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In Midst of Possible Turnover, Dems Fail to Impress

Roll Call (subscription only) reports Democrats have opened their arms to lobbyists and special interests.  With control of the House in reach, Democrats are eager to muster all the help they can get.  Likewise, Big Business and K Street want to avoid alienation if the House is turned over in November.

In an effort not to jeopardize their credibility or their effort to paint Republicans as “corporate handmaidens,” Democrats have steered clear of taking money from the less popular pharmaceutical and energy industries.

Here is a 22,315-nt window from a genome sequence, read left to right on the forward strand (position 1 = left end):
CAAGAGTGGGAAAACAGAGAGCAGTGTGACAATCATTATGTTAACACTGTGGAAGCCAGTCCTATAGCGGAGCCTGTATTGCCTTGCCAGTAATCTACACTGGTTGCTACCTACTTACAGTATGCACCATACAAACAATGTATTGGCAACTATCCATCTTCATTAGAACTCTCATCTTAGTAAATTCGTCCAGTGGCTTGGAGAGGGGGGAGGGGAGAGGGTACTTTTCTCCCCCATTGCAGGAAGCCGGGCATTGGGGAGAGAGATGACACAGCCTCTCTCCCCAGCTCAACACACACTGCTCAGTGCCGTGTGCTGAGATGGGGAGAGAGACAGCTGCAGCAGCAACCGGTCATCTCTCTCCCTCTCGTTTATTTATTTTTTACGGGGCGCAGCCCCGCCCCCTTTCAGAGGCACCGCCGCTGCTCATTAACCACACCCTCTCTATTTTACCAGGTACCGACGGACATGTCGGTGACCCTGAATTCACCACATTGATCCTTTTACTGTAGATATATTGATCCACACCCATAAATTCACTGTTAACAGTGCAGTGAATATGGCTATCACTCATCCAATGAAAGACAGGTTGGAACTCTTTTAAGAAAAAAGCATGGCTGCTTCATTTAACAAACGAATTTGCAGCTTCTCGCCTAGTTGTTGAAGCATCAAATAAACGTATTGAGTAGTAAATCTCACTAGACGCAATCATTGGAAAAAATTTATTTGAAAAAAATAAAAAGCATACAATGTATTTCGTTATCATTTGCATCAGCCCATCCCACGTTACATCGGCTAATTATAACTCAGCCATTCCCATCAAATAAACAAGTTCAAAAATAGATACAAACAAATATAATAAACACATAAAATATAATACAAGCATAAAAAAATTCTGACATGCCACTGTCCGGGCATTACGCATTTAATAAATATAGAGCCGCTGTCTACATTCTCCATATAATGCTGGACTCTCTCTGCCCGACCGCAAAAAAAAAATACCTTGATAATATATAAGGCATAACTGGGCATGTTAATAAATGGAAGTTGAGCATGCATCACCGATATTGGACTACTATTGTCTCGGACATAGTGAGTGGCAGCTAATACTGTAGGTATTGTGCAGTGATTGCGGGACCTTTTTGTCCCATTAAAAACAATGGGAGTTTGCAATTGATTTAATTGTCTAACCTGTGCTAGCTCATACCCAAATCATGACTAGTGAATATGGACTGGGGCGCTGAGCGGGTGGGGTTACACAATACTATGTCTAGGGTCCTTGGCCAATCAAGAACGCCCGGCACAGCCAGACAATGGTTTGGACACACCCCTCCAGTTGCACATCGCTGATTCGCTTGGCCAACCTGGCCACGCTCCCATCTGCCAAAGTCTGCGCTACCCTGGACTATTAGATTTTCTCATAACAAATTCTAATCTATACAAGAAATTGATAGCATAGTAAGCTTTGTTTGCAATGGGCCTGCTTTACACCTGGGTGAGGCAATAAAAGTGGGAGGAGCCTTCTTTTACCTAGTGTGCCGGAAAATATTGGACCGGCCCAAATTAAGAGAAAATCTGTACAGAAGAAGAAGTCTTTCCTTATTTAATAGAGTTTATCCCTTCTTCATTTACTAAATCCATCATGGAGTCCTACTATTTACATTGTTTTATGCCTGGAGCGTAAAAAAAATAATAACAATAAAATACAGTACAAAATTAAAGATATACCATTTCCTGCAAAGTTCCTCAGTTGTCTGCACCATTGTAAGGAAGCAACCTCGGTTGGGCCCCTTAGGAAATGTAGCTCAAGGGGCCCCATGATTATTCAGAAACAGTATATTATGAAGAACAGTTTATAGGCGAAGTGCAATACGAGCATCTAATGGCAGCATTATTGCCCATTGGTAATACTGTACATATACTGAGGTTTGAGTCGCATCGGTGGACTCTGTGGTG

Or have they?

Democrat Benjamin Cardin, who is running for Maryland’s open Senate seat, has advertised he "always tries to do what's right...taking on the drug companies, the oil companies, and the insurance companies."  However, his campaign has received money from PACs representing those very industries, the Washington Post reports.

Republicans running as Washington outsiders have not fared better in refusing special interest funding.  Michael Steele, who has accepted $44,718 from the oil and gas industry, said it would not affect his aggressive environmental agenda.  Rep Wayne Gilchrest (R-Md.), who pledged to work with Steele on environmental issues, said it is tough not be influenced by where you get your funding from.

Perhaps it's not surprising--neither Cardin* or Steele have signed our Voters First Pledge.

*Correction: Cardin signed the Voters First Pledge on Sept. 5.


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